'Play is our brain's favourite way of learning.'
Time for Play
Play is an essential part of helping to maintain our health and well-being.
Studies have shown how play helps:
As a child (many, many, many years ago), I was very much a daydreamer and loved to play. However, I was often told to 'grow up' and concentrate on my books. Nowadays kids are encouraged to pick up a tablet or kindle as more and more families are becoming dependent upon, what I call 'screen-gazing' (i.e. playing online games or watching movies, seasonal dramas and all other social media) to fill their precious time and space.
Children and adults alike, can spend hours, screen-gazing, not only at home, but out in public too, including parks! Places of learning and education seem no better. Having worked in many school, the mantra is the same everywhere - children are told repeatedly to sit quiet whilst many lessons are taught on a screen using white boards and personal IPads.
The rise in screen-gazing and the rise in the number of childhood illness should not be ignored. More and more studies show the link between our lifestyle and our well-being. Thus, many medical practitioners are beginning to open their eyes and look at other ways, which include play and exercise, to help children deal with anxiety, trauma, depression, obesity, self-harm and other distressing diseases and disorders.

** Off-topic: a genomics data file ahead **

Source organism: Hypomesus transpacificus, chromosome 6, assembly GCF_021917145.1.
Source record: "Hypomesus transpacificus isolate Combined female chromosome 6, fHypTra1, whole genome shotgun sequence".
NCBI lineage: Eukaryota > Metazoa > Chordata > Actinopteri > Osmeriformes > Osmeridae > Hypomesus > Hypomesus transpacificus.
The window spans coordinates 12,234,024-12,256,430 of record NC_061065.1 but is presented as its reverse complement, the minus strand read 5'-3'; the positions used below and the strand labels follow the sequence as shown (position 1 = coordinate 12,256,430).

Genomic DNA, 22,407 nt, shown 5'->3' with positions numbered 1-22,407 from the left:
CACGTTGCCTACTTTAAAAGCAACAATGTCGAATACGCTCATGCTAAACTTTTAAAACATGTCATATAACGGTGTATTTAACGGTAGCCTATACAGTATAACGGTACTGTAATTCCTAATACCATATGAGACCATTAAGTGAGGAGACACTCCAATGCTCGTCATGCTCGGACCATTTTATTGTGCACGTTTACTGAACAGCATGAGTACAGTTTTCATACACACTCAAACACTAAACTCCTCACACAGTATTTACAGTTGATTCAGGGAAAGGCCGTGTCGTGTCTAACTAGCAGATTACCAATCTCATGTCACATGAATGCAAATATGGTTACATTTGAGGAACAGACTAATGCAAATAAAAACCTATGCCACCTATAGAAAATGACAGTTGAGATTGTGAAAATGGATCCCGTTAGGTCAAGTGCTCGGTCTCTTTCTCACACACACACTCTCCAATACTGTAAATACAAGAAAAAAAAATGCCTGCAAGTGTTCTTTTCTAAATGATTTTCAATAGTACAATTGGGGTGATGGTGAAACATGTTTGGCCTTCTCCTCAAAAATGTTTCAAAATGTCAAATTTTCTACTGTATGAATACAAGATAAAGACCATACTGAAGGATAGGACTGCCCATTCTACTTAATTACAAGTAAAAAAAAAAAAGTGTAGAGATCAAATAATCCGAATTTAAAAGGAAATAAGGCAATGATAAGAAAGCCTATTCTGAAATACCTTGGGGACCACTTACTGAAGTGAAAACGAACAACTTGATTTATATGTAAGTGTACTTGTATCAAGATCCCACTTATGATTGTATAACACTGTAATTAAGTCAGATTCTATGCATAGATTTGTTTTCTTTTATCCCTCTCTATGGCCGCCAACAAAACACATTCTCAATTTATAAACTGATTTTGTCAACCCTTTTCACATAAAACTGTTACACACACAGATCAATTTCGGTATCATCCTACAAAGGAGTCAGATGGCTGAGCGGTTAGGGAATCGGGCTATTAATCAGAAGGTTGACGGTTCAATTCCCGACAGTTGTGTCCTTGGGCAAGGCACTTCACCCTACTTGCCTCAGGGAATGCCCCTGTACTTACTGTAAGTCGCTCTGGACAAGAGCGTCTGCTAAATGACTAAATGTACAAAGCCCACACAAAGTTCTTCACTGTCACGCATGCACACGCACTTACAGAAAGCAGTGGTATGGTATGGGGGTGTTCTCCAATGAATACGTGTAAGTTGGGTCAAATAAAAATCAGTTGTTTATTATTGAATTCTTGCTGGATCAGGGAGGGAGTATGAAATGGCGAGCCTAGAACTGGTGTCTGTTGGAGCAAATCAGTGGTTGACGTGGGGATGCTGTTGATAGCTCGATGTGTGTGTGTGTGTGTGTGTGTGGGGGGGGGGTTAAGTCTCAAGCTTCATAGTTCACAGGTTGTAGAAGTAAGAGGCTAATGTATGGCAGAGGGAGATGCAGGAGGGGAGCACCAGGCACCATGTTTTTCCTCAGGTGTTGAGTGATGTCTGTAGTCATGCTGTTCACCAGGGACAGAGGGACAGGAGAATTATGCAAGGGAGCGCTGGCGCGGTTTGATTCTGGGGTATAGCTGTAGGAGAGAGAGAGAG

Benefits of Play
Play has certainly taken a knocking over the years, some believing that play is can be dangerous and do more harm than good.
The thought of kids running around, wild at home or in the classroom, will probably send chills down the spine of many adults who live or work with kids. Perhaps as a society we have become less tolerant and more risk adverse, always having to assess and weigh up every possibility before allowing a child to venture out.
Teachers in schools have to wade through paperwork as thick as my thighs before visiting a local library. As a consequence, a decline in lessons being taught outside the classroom, has dropped considerably in recent years.
When virtual games first came out, I scoffed at the thought of anyone wanting to play an online game over the real thing. Now, kids spend hours on a virtual pitch, rather than a real one. Perhaps, playing a game of football online may seem far easier and 'safer' than getting hit by a ball or pulling a hamstring whilst running for an actual one.
However, the benefits of engaging in real-life. actual play far outweigh the so-called risks. The lock-down in March 2020, certainly taught me a few things. Essentially, how much real-life play and social interaction is such a necessary part of our daily lives and that without it, our physical, mental and emotional health and well-being would have suffered.
Furthermore, having spent much time, money and effort chauffeuring my kids to and from all sorts of clubs and activities,I also learnt that I did not need to pay out so much for someone else to entertain my kids. We learnt to become more self-reliant and resourceful, coming up with our own games and ideas. It is amazing just how many games can be adapted for three players.